A small amount of flavour text really goes a long way

Gameplay

Heroes of Nam – Pack 1 adds 12 scenarios (well, technically speaking 11, as one of them is in the base game). Most of these new scenarios are larger, and a bit more involved, than the 4 of the base game, with maps up to 4 times the size of what was already in the game, and with significantly more soldiers on each side. There’s also a lot of variety with the scenarios. In one scenario the US are landing troops by helicopters to assault a Vietcong held village, in another the Vietcong needs to escape from an encroaching US army, and in a third the NVA are attacking a small town held by the US marines.

The Vietnam war was not a war fought by forced that were equivalent to each other, and this is particularly obvious when you compare the Vietcong, which was a more loosely organized guerilla force, with many of its members being teenagers and young men who had no real training (it would be wrong to say that the Vietcong did not have trained soldiers though), while the US forces were highly trained and well equipped, but lacking experience in fighting in the dense terrain and warm climate of Vietnam. And this is represented well in-game, in a straight-up firefight the US forces are at a major advantage, but the Vietcong can make better use of terrain, and have the ability to ambush the enemy, giving them a major bonus in melee. The NVA, on the other hand, are roughly equal to the US soldiers, but lacking some of the high-end equipment, and instead makes up for that by being able to move and fight, and being a bit more accustomed to the terrain. Then there’s the ARVN, which kind of lacks any real strengths (and are only in one scenario), the Anzac, who have some of the greater mobility of the NVA and then the US marines, who are treated as a separate faction, are simply the best fighters in the game, but in the scenarios you get to use them, they’re generally heavily outnumbered.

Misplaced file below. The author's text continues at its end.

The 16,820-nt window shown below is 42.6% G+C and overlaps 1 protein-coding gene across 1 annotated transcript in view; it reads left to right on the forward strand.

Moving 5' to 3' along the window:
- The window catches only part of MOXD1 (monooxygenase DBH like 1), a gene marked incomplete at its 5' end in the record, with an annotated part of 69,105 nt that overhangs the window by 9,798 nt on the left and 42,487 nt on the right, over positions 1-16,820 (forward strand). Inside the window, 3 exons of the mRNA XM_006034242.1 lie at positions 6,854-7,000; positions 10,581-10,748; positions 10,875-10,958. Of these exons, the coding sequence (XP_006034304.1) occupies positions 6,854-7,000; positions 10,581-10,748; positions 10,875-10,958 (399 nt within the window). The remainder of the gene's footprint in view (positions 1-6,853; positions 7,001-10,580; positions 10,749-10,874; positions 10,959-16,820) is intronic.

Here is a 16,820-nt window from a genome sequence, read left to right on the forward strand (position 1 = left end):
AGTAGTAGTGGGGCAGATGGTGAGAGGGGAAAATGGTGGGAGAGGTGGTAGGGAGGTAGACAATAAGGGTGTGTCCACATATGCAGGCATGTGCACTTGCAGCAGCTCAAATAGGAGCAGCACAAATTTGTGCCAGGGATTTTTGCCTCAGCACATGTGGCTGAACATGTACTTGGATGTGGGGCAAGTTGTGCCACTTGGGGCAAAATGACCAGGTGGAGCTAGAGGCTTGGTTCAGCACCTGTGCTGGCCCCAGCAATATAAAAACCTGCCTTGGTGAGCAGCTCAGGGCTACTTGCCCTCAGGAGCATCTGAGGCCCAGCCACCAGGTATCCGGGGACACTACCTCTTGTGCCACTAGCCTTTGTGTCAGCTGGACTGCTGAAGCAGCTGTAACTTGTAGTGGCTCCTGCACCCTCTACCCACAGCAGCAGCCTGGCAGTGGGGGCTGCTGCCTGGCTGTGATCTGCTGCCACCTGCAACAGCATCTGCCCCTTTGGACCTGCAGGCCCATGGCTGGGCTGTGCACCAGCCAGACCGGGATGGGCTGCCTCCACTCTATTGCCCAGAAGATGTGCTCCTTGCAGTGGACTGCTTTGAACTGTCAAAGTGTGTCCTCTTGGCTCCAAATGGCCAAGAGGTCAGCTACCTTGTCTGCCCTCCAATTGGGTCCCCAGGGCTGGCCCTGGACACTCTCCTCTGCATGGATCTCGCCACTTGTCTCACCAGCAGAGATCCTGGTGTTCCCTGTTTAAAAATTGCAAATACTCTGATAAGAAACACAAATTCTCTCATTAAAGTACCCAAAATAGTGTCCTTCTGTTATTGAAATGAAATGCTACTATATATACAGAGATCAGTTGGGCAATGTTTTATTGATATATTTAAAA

The Australians are desperately trying to defend themselves against the NVA assault